Could Rahm Emanuel really be recalled?
A member of the Illinois State Legislature has submitted a bill making the Chicago mayor's office eligible for recall—and the eligibility would start immediately—following the release of a controversial police dashcam video showing the shooting of Laquan McDonald.
Portrayed as a bold step, this bill has won support from prominent figures. But in reality, it demonstrates that the Illinois legislature is willing to play with cosmetic electoral changes as a cowardly public relations move. Rather than take an actual stand on accountability by making themselves vulnerable to recalls, members of the legislatures have simply pushed for a law that exempts them from any potential political danger.
This exact behavior first cropped up after the arrest of Governor Rod Blagojevich, when Illinois became the 19th state to adopt the recall in some form for a state level official. However, Illinois recall law was markedly different than any of the other 18 states: Illinois allowed the recall only for one official—the governor. Even this limited recall law was hedged, requiring that a bi-partisan collection of members of both houses of the legislature support the recall before it moves forward.
Rather than have the guts to adopt the recall for all officials—or at least, to include themselves in the law—the state legislature made sure that they were protected from the people's wrath.
It is not like state legislative recalls are that common of an occurrence. There have been only 46 that have made the ballot or resulted in a resignation in the 107 years since the recall was first re-adopted on a state level. And even that figure is misleading: Of the 46, 16 were in Wisconsin in the 2011-2012 period during the recall effort against Scott Walker.
But this type of logic doesn't sway officials, not when their own ox can be gored. The fear is such that Illinois doesn't do what the vast majority of other states do–clearly allow local jurisdictions to adopt and create their own recall laws. It is believed—the records are unclear—that there has only been one recall in Illinois' history (a Buffalo Grove trustee in 2010).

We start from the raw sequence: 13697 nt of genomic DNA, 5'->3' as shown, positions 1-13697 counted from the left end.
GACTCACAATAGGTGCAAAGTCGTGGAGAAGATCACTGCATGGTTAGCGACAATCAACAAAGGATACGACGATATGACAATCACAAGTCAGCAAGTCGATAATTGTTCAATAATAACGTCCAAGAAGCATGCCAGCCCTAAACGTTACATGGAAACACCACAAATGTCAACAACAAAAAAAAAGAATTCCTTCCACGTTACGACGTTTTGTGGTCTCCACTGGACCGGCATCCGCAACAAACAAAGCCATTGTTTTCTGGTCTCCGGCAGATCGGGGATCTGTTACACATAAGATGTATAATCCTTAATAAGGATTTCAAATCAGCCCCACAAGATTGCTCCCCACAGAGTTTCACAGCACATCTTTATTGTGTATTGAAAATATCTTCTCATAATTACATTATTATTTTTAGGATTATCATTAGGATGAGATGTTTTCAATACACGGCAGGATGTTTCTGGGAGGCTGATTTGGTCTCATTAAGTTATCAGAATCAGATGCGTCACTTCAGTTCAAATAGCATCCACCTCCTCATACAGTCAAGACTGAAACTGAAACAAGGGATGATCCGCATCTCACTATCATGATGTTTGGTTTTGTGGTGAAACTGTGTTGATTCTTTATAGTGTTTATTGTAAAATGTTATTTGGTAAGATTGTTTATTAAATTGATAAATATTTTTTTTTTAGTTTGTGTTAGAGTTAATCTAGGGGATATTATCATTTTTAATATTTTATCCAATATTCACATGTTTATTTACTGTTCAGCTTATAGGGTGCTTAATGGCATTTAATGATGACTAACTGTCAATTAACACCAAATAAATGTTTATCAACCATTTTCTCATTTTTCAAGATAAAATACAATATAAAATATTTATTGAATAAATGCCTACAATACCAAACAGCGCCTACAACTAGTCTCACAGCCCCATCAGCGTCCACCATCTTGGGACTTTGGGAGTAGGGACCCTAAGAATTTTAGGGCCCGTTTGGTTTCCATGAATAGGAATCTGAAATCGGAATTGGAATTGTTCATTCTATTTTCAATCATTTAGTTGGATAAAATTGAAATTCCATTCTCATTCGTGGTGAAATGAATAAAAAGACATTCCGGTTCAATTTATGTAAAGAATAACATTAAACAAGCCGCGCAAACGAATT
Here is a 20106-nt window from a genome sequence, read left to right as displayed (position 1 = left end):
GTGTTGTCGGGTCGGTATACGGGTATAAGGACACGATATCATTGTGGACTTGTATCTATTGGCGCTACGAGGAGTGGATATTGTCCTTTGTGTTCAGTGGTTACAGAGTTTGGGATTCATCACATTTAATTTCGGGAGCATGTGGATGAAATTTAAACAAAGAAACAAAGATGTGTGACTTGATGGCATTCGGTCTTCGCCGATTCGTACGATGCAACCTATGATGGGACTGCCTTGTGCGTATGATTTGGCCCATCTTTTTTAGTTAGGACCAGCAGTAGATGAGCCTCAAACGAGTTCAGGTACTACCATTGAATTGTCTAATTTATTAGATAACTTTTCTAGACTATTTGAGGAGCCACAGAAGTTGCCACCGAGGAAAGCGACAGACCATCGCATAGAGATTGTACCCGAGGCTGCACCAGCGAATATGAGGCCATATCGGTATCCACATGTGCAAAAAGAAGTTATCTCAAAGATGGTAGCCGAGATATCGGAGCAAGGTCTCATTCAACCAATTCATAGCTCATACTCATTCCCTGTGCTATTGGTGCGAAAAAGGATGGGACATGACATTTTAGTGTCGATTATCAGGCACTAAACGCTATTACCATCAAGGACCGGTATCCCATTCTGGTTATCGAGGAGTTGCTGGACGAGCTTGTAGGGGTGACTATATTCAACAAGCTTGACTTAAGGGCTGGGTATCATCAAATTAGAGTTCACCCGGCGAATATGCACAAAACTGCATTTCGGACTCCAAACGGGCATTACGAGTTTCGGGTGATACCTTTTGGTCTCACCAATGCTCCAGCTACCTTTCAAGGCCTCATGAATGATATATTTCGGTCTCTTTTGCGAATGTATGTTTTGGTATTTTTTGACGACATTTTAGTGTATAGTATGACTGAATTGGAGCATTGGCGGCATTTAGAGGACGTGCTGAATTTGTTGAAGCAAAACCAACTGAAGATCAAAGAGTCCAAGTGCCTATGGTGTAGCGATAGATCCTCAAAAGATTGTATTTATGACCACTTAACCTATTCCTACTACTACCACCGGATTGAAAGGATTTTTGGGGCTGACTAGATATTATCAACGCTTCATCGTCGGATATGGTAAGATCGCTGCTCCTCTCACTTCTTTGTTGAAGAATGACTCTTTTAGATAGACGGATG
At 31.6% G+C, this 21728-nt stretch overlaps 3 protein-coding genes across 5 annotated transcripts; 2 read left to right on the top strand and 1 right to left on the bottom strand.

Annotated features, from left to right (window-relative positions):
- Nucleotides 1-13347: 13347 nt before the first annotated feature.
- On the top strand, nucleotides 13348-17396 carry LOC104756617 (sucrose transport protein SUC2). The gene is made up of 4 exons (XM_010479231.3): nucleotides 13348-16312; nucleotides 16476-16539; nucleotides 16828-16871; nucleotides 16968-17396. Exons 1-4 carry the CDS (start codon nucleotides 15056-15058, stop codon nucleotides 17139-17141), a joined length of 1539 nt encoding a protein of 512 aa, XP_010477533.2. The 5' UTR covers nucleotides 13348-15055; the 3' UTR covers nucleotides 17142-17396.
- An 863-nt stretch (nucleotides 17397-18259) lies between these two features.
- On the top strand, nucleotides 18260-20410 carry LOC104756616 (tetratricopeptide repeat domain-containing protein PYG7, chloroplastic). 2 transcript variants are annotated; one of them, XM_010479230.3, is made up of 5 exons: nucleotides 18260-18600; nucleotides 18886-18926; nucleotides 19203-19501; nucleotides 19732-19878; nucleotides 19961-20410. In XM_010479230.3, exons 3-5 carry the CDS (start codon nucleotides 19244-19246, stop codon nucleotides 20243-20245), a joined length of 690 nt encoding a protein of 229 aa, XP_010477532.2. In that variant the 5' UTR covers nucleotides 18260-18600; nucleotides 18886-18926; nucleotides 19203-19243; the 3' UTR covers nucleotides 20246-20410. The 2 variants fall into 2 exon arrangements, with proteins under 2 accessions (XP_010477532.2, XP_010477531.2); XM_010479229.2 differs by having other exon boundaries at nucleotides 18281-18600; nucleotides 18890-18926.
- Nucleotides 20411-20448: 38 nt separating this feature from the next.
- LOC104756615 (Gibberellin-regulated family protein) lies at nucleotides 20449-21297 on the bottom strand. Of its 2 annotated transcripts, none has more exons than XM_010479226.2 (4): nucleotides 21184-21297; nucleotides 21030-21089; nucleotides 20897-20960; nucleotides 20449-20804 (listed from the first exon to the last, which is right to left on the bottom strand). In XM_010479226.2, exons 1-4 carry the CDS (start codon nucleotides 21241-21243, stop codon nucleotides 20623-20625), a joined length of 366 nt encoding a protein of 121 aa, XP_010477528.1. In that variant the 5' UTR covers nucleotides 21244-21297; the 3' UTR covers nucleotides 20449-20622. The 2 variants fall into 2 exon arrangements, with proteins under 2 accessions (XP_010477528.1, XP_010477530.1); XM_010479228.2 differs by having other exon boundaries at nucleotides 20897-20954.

It is therefore much easier to just have a law directly targeted at Rahm Emanuel. And at that, a law that is very unlikely to be used since the signature totals required to get a recall on the ballot is prohibitive. Even if it is passes, this law is more of a feel good exercise than anything else.
However, for municipalities that want to hold officials accountable, there is an easy fix. Simply allow alderman and others to be subject to the recall. Recalls on the city council and alderman level are a regular occurrence in American politics. They also allow voters to send a serious shot across the bow to higher-ups.
Illinois citizens may feel some anger at elected officials for their actions, but the legislature's cynical attempts to claim that passing a truncated and effectively useless recall law should only add more fuel to the fire for voters. If the legislature wants to show some electoral accountability, they should open up the electoral process and allow recalls against all officials in the state.
Joshua Spivak is a senior fellow at the Hugh L. Carey Institute for Government Reform at Wagner College in New York City.
This piece has been updated to reflect that a Buffalo Grove trustee, not the mayor, was recalled in 2010.